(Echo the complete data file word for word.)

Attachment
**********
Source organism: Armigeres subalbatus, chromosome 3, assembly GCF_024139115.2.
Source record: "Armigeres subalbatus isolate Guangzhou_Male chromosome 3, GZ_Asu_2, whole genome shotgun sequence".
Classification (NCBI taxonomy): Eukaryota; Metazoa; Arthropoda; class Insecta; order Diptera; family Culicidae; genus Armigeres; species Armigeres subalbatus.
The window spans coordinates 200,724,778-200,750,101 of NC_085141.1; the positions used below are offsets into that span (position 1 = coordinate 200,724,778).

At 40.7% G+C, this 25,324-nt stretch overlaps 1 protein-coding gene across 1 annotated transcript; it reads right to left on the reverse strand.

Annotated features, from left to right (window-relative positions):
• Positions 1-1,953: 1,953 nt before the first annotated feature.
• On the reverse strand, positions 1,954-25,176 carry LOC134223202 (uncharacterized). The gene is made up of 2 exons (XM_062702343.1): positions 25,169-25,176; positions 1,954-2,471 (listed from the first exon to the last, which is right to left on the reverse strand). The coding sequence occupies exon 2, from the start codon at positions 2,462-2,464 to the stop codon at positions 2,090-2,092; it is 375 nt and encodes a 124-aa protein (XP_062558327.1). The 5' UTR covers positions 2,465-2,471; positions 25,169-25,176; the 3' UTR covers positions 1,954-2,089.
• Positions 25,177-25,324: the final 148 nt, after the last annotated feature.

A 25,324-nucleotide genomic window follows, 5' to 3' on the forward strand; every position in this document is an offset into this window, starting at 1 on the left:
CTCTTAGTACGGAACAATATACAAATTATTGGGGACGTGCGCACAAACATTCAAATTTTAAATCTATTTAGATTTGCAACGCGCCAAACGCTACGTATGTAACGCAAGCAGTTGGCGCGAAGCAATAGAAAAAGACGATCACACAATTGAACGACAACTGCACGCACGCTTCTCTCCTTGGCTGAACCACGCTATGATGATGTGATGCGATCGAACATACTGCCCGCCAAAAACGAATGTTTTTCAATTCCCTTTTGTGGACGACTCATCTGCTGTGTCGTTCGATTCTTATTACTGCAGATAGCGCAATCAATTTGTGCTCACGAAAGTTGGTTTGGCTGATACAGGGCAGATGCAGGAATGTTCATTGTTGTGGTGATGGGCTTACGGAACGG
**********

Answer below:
Source organism: Armigeres subalbatus, chromosome 3, assembly GCF_024139115.2.
Source record: "Armigeres subalbatus isolate Guangzhou_Male chromosome 3, GZ_Asu_2, whole genome shotgun sequence".
Classification (NCBI taxonomy): Eukaryota; Metazoa; Arthropoda; class Insecta; order Diptera; family Culicidae; genus Armigeres; species Armigeres subalbatus.
The window spans coordinates 200,724,778-200,750,101 of NC_085141.1; the positions used below are offsets into that span (position 1 = coordinate 200,724,778).

At 40.7% G+C, this 25,324-nt stretch overlaps 1 protein-coding gene across 1 annotated transcript; it reads right to left on the reverse strand.

Annotated features, from left to right (window-relative positions):
• Positions 1-1,953: 1,953 nt before the first annotated feature.
• On the reverse strand, positions 1,954-25,176 carry LOC134223202 (uncharacterized). The gene is made up of 2 exons (XM_062702343.1): positions 25,169-25,176; positions 1,954-2,471 (listed from the first exon to the last, which is right to left on the reverse strand). The coding sequence occupies exon 2, from the start codon at positions 2,462-2,464 to the stop codon at positions 2,090-2,092; it is 375 nt and encodes a 124-aa protein (XP_062558327.1). The 5' UTR covers positions 2,465-2,471; positions 25,169-25,176; the 3' UTR covers positions 1,954-2,089.
• Positions 25,177-25,324: the final 148 nt, after the last annotated feature.

A 25,324-nucleotide genomic window follows, 5' to 3' on the forward strand; every position in this document is an offset into this window, starting at 1 on the left:
CTCTTAGTACGGAACAATATACAAATTATTGGGGACGTGCGCACAAACATTCAAATTTTAAATCTATTTAGATTTGCAACGCGCCAAACGCTACGTATGTAACGCAAGCAGTTGGCGCGAAGCAATAGAAAAAGACGATCACACAATTGAACGACAACTGCACGCACGCTTCTCTCCTTGGCTGAACCACGCTATGATGATGTGATGCGATCGAACATACTGCCCGCCAAAAACGAATGTTTTTCAATTCCCTTTTGTGGACGACTCATCTGCTGTGTCGTTCGATTCTTATTACTGCAGATAGCGCAATCAATTTGTGCTCACGAAAGTTGGTTTGGCTGATACAGGGCAGATGCAGGAATGTTCATTGTTGTGGTGATGGGCTTACGGAACGG